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Legal Update from Krieg DeVault LLP:
A discussion of medical collections, bankruptcy petitions
e-Reports, June 28, 2010
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When a debtor becomes the subject of a bankruptcy petition, an automatic stay – a statutory injunction requiring creditors not to continue any further collection action (including medical collections) against the debtor – immediately arises under the bankruptcy code. Actions taken in violation of the automatic stay generally are voidable, regardless of whether the person violating the automatic stay knew of the bankruptcy filing.

In appropriate circumstances, the debtor may bring a lawsuit against the creditor seeking damages for a willful violation of the automatic stay. Such a case is filed as a separate lawsuit in the bankruptcy and is given its own separate case number.

To establish a willful violation of the automatic stay, an individual debtor must prove by a preponderance of the evidence that:

  1. The bankruptcy petition was filed.
  2. The debtor is an individual.
  3. The creditor received notice of the bankruptcy petition.
  4. The creditor’s actions were a “willful” violation of the stay.
  5. The debtor suffered an injury as a result of the automatic stay violation.

If the debtor can establish all these elements, the debtor can recover both actual damages, including costs and attorneys’ fees, and in appropriate circumstances punitive damages.

The bankruptcy code does not define what constitutes a “willful” violation or “injury.” However, certain guidelines and themes have emerged from court decisions regarding whether or not a creditor has willfully violated the automatic stay.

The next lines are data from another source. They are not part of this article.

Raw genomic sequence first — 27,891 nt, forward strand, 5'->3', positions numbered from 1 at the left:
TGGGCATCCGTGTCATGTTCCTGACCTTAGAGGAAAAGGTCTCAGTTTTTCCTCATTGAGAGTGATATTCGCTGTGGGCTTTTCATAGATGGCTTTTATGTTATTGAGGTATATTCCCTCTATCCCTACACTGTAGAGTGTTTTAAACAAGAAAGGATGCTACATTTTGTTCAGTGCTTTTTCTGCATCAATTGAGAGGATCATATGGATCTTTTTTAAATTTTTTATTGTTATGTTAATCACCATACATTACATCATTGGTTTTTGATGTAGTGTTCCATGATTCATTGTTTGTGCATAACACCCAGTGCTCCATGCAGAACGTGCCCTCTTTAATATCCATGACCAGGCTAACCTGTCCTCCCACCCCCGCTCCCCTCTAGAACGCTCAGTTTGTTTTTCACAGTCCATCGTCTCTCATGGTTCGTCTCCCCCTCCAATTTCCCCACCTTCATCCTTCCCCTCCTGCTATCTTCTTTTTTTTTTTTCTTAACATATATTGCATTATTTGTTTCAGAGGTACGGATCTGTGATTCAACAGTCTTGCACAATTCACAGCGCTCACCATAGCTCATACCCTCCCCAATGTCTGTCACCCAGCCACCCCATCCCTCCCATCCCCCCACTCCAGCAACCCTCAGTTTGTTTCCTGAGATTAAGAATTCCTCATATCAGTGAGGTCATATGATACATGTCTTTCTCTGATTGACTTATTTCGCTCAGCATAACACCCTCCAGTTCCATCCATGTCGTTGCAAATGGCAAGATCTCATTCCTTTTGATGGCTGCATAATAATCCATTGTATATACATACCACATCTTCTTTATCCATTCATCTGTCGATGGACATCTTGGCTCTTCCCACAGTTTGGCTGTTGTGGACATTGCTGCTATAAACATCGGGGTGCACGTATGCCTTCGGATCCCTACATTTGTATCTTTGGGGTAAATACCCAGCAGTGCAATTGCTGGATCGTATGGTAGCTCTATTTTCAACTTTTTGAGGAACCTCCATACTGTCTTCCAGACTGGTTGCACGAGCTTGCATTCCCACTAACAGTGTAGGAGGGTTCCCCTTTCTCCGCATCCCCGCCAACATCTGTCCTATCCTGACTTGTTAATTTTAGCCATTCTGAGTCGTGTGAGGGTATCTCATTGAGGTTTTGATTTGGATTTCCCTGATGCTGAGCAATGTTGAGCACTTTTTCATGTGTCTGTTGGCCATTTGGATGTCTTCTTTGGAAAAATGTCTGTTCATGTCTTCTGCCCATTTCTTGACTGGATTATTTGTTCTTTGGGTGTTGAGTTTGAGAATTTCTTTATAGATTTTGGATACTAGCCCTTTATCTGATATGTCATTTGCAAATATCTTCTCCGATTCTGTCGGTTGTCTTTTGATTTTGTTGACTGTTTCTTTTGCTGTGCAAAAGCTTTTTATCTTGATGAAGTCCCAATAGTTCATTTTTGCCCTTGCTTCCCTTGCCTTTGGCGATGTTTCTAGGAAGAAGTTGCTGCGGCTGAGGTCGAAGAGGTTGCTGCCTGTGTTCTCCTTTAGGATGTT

First, sanctions are not generally imposed for “technical” or “accidental” violations. The critical question is whether the creditor acted intentionally with actual knowledge of the bankruptcy proceeding.

With regard to the injury requirement, emotional distress generally is not compensable without a showing of financial loss because emotional distress claims are relatively easy to manufacture. Rather, the debtor must prove an actual injury with reasonable certainty, not by mere speculation, guess or conjecture.

While medical evidence is not necessarily a prerequisite, the damages must have a sufficient factual foundation and the debtor must present some corroborating evidence.

Article written by Matthew R. Strzynski of Krieg DeVault LLP, a law firm headquartered in Indianapolis with offices in Carmel, Noblesville and Schererville, Ind., as well as Chicago, Ill. and Atlanta, Ga. The statements in this article should not be construed as legal advice or legal opinion on any specific facts or circumstances. The contents are intended for general informational purposes only and you are urged to consult your own lawyer for any specific legal question.  

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